Bitter 339

There was a lot of talk about the impending release of the game at school the next day, and much discussion about the cost of the helmet. More details were being released all the time, and all the big websites were competing to get the news first.

Video clips were everywhere, but they didn’t really do the game justice. They made it look like any other high-end video game. The clips all came from APE, and didn’t feature any players actually interacting with the game, which Britta found odd. Most of them seemed to be of the same places from different angles.

Even though the cost of the hardware was high, no one seemed to be too upset about it. They accepted it would be a lot for the kind of performance that was being promised, and most people were just relieved it wasn’t more. Whoever was responsible for choosing the price had clearly done a good job of making it feel affordable, but still high enough to make it feel special.

When she got home, Dad told her they’d come to collect her helmet while she’d been at school. She wasn’t particularly upset. It wasn’t like she had planned to use the helmet even if she’d been able to keep it. Dad still had his rig. Whatever deal he had made with them still stood. He was annoyed about them terminating her contract, though.

Mum wasn’t.

“Think of how much we got out of them,” she said. “That’s a lot of money.”

It was £20,000, and it was sitting in an account, ready to pay Britta’s university fees. Or at least part of them.

“They should have honoured their commitment,” said Dad, sulkily eating his dinner. “We had a contract.”

“Do you really think they didn’t slip in a clause to make sure they could do this? There’s no point fighting them on this. They wouldn’t have done it if they weren’t sure they’d get away with it.”

Mum was probably right, but she seemed more relieved than anything. Britta was no longer strapping herself into a fantasy world every night, and that could only be a good thing in her eyes.

Britta was fine with it. She had made a lot of money for doing very little.

The next day at school, the tone of the conversations about the game had changed. It turned out there were only going to be a limited amount of places available for the initial release.

Four million. Worldwide.

Each region had its own allocation. The UK had under a hundred thousand. Eighty-five, to be exact. That was clearly going to be well below demand.

More helmets would be released over the coming months, of course, but the initial run would only be available to a lucky few.

It wasn’t just in school that people were raging about the limited release, it was everywhere.

Fortunately they weren’t planning on selling the helmets through stores. That would have led to riots. You had to register online, and if you were selected at random, your helmet would be delivered to you on the day the game went live.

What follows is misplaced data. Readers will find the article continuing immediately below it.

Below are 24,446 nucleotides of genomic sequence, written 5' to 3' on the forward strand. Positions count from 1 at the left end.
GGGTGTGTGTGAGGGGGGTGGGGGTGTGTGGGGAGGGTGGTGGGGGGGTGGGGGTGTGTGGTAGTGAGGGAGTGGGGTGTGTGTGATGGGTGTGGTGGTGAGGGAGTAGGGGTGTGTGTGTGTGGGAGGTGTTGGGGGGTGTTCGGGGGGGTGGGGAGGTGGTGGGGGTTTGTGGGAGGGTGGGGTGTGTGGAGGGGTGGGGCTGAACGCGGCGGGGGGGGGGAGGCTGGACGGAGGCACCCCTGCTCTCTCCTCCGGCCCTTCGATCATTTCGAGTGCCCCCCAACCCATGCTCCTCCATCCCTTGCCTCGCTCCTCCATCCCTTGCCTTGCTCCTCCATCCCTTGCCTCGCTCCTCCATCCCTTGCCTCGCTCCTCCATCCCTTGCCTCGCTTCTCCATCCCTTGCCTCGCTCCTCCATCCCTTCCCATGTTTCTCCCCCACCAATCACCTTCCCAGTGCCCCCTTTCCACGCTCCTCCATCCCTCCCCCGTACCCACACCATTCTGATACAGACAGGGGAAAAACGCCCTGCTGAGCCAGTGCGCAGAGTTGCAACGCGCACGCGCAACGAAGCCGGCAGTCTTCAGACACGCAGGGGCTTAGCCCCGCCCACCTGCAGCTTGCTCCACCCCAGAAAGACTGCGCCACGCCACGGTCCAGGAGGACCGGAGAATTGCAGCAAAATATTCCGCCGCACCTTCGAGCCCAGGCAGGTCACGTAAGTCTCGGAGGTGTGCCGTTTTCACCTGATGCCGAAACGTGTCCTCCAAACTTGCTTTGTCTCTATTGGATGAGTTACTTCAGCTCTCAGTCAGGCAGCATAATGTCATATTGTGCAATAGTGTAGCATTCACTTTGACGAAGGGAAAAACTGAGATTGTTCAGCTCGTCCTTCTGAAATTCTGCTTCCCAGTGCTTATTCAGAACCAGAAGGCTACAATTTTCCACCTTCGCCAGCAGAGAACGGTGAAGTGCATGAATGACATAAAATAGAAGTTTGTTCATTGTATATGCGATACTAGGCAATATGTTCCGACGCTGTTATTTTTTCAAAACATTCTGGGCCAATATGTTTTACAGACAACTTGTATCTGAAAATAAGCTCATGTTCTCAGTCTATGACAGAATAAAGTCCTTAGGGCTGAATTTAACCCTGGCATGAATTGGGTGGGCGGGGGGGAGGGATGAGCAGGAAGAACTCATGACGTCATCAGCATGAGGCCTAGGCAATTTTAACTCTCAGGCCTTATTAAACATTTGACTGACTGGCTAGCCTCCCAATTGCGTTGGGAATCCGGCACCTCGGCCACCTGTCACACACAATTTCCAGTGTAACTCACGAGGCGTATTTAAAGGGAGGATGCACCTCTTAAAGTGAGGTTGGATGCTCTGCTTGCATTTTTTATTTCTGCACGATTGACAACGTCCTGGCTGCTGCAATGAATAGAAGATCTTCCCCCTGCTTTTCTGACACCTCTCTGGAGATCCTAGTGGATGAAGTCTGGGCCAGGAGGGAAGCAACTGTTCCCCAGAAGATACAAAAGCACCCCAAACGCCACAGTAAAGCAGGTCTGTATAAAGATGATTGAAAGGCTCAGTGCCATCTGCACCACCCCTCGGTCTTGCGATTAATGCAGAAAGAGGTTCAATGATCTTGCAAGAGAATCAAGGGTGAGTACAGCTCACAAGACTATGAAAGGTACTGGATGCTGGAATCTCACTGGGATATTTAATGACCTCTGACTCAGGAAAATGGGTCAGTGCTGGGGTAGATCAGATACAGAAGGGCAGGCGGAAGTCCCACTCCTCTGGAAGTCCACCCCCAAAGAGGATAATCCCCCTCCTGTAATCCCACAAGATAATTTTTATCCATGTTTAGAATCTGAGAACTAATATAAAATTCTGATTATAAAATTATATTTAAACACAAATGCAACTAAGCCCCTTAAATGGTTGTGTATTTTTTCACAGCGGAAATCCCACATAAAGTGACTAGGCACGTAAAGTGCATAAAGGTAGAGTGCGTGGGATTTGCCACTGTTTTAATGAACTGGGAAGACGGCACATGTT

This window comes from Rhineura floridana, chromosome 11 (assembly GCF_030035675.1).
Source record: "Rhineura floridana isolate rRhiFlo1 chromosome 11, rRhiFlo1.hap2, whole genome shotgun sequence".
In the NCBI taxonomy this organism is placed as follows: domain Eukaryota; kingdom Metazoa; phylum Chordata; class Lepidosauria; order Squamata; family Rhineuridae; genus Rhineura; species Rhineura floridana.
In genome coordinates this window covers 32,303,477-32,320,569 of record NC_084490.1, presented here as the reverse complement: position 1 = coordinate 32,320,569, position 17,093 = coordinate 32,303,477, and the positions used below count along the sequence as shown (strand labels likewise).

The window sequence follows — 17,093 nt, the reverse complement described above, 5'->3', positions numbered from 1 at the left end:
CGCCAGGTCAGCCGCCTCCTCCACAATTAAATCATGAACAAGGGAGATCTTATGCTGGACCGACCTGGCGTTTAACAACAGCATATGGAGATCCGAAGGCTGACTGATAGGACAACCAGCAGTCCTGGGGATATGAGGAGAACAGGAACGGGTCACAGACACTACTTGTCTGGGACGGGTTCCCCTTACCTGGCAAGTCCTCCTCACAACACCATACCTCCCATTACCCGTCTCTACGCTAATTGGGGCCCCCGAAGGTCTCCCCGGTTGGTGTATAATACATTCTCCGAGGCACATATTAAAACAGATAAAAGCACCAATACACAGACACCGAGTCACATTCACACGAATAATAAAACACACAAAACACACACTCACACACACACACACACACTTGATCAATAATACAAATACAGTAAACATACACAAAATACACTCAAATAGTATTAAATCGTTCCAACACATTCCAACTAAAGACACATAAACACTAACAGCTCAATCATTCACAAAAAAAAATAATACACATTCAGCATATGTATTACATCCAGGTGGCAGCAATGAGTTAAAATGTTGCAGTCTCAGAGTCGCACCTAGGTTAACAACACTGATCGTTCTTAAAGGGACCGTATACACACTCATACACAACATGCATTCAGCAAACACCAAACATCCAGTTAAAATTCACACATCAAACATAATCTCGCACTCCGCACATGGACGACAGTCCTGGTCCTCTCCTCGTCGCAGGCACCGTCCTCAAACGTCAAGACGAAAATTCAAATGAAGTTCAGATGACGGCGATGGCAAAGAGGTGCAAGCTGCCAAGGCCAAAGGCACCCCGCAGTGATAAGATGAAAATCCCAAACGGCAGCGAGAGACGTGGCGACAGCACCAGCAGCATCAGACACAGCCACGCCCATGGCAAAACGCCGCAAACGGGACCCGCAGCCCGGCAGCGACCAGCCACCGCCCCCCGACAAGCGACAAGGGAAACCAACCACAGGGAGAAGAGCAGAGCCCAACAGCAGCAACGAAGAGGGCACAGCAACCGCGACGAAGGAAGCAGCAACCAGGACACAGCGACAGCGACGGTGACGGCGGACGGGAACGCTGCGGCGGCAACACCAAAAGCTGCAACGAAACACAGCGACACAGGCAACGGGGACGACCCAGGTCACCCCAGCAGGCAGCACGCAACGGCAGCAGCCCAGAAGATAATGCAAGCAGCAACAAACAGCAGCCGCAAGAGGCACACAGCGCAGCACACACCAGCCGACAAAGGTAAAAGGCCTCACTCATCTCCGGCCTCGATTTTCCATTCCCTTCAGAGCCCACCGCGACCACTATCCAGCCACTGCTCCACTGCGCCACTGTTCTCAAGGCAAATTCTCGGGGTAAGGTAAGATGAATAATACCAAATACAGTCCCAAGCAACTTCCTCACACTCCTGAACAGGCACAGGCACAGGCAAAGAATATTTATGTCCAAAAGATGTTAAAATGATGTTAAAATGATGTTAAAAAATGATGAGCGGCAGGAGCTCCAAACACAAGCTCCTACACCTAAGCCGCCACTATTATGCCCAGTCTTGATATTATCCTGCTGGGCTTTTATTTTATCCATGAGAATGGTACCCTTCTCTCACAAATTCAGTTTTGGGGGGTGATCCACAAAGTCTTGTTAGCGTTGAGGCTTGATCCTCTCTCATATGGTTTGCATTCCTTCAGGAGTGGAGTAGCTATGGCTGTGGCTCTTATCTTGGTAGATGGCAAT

It was also revealed that you couldn’t share helmets. The person who first used it was the only one it would work for.

Britta wasn’t sure if that was an unavoidable constraint of the hardware, or a marketing decision, but that also made people mad. For what was ostensibly a very expensive toy, to only be usable by a single person seemed very restrictive.

Anticipation and excitement had started to turn into something else. People seemed to be very willing to assume the worst, and were already looking for who to blame for their imagined disappointment. They were all hoping to be among the lucky few, and they would celebrate if they made the cut, but they were also ready to reject the process if they didn’t benefit

Britta watched developments with interest. Even if she had no interest in playing the game anymore, she was curious to see how others would relate to this strange, pretend world. They really had no idea what they were in for. She couldn’t wait to see their reaction to an alternative reality.

The other thing Britta realised was that the influx of players would mainly be very aggressive, overly competitive boys. She hadn’t really spent much time with other players when she’d been active in New World, but she had seen signs of the kind of toxicity you got with most MMOs. That would increase exponentially with the new players coming in.

Just reading the online forums, it was already obvious people were going to treat the game like a battle arena. Do or die.

Everything was about how to become the strongest, most powerful, unrepentant badass. The only reason to be in this kind of game, it seemed, was to become some kind of egomaniac, the kind that ran horrible regimes in third world countries. They wanted the best, most glitzy gear, all the money they could get their hands on, and an army of minions to slaughter whoever opposed them.

In the real world, that kind of person would be a terrifying dictator who regularly committed war crimes. In New World you’d be a top ranking player.

Britta didn’t bother to register for a chance to buy a helmet. Maybe if the game turned out much better than she anticipated she might consider buying one somewhere down the line, but there was no rush.

A lot of people reacted the same as her. They were happy to wait. See how good it really was, and then, when the initial wave of interest had died down a bit, prices dropped, then they’d look into it.

Then they’d weigh up the hype versus reality.

Then they’d think about whether it was worth the money.

Then the first gameplay footage was released, and everyone lost their minds.

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